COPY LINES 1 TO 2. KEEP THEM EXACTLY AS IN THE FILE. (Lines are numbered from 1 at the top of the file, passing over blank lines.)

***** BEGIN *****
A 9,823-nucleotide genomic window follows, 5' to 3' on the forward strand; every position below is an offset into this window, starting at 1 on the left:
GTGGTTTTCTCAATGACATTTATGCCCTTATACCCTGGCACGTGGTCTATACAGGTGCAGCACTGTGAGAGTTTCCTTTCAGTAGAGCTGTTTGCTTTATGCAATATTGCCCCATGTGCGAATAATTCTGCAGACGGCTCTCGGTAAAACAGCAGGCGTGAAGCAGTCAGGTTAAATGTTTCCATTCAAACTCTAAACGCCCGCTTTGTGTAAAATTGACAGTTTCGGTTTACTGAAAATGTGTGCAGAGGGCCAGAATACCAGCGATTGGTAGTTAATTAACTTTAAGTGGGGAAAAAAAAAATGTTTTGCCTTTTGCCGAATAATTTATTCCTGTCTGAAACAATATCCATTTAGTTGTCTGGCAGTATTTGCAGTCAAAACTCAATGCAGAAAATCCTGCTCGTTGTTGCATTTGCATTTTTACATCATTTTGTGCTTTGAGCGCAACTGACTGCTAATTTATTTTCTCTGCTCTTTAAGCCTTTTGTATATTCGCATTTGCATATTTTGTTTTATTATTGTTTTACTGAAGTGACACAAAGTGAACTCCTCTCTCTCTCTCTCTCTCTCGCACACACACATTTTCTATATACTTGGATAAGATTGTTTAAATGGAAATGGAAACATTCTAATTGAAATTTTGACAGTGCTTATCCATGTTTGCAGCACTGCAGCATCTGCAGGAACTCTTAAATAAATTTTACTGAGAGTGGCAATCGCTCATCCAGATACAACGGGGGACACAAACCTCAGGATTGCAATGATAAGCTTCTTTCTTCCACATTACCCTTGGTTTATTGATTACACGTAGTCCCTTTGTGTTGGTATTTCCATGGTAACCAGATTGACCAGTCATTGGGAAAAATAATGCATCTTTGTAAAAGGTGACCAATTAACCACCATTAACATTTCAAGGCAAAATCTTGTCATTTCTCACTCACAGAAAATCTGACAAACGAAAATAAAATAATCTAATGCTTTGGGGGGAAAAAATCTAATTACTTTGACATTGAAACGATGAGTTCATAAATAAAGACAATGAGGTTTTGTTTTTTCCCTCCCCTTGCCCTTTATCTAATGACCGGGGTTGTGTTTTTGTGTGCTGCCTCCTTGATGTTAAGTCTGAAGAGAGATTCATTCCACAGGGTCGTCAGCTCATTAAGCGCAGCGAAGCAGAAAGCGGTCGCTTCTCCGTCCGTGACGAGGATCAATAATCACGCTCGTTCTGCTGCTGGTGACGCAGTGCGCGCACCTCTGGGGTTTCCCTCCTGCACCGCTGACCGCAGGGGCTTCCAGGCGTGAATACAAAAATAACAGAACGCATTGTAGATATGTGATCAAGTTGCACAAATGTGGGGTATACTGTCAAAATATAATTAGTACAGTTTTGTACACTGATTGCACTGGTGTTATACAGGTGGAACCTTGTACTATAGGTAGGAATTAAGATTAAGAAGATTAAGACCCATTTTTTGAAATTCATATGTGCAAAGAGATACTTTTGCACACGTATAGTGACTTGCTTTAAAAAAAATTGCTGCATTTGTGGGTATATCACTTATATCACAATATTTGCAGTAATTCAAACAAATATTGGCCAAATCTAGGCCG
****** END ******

A 9,823-nucleotide genomic window follows, 5' to 3' on the forward strand; every position below is an offset into this window, starting at 1 on the left:
GTGGTTTTCTCAATGACATTTATGCCCTTATACCCTGGCACGTGGTCTATACAGGTGCAGCACTGTGAGAGTTTCCTTTCAGTAGAGCTGTTTGCTTTATGCAATATTGCCCCATGTGCGAATAATTCTGCAGACGGCTCTCGGTAAAACAGCAGGCGTGAAGCAGTCAGGTTAAATGTTTCCATTCAAACTCTAAACGCCCGCTTTGTGTAAAATTGACAGTTTCGGTTTACTGAAAATGTGTGCAGAGGGCCAGAATACCAGCGATTGGTAGTTAATTAACTTTAAGTGGGGAAAAAAAAAATGTTTTGCCTTTTGCCGAATAATTTATTCCTGTCTGAAACAATATCCATTTAGTTGTCTGGCAGTATTTGCAGTCAAAACTCAATGCAGAAAATCCTGCTCGTTGTTGCATTTGCATTTTTACATCATTTTGTGCTTTGAGCGCAACTGACTGCTAATTTATTTTCTCTGCTCTTTAAGCCTTTTGTATATTCGCATTTGCATATTTTGTTTTATTATTGTTTTACTGAAGTGACACAAAGTGAACTCCTCTCTCTCTCTCTCTCTCTCGCACACACACATTTTCTATATACTTGGATAAGATTGTTTAAATGGAAATGGAAACATTCTAATTGAAATTTTGACAGTGCTTATCCATGTTTGCAGCACTGCAGCATCTGCAGGAACTCTTAAATAAATTTTACTGAGAGTGGCAATCGCTCATCCAGATACAACGGGGGACACAAACCTCAGGATTGCAATGATAAGCTTCTTTCTTCCACATTACCCTTGGTTTATTGATTACACGTAGTCCCTTTGTGTTGGTATTTCCATGGTAACCAGATTGACCAGTCATTGGGAAAAATAATGCATCTTTGTAAAAGGTGACCAATTAACCACCATTAACATTTCAAGGCAAAATCTTGTCATTTCTCACTCACAGAAAATCTGACAAACGAAAATAAAATAATCTAATGCTTTGGGGGGAAAAAATCTAATTACTTTGACATTGAAACGATGAGTTCATAAATAAAGACAATGAGGTTTTGTTTTTTCCCTCCCCTTGCCCTTTATCTAATGACCGGGGTTGTGTTTTTGTGTGCTGCCTCCTTGATGTTAAGTCTGAAGAGAGATTCATTCCACAGGGTCGTCAGCTCATTAAGCGCAGCGAAGCAGAAAGCGGTCGCTTCTCCGTCCGTGACGAGGATCAATAATCACGCTCGTTCTGCTGCTGGTGACGCAGTGCGCGCACCTCTGGGGTTTCCCTCCTGCACCGCTGACCGCAGGGGCTTCCAGGCGTGAATACAAAAATAACAGAACGCATTGTAGATATGTGATCAAGTTGCACAAATGTGGGGTATACTGTCAAAATATAATTAGTACAGTTTTGTACACTGATTGCACTGGTGTTATACAGGTGGAACCTTGTACTATAGGTAGGAATTAAGATTAAGAAGATTAAGACCCATTTTTTGAAATTCATATGTGCAAAGAGATACTTTTGCACACGTATAGTGACTTGCTTTAAAAAAAATTGCTGCATTTGTGGGTATATCACTTATATCACAATATTTGCAGTAATTCAAACAAATATTGGCCAAATCTAGGCCG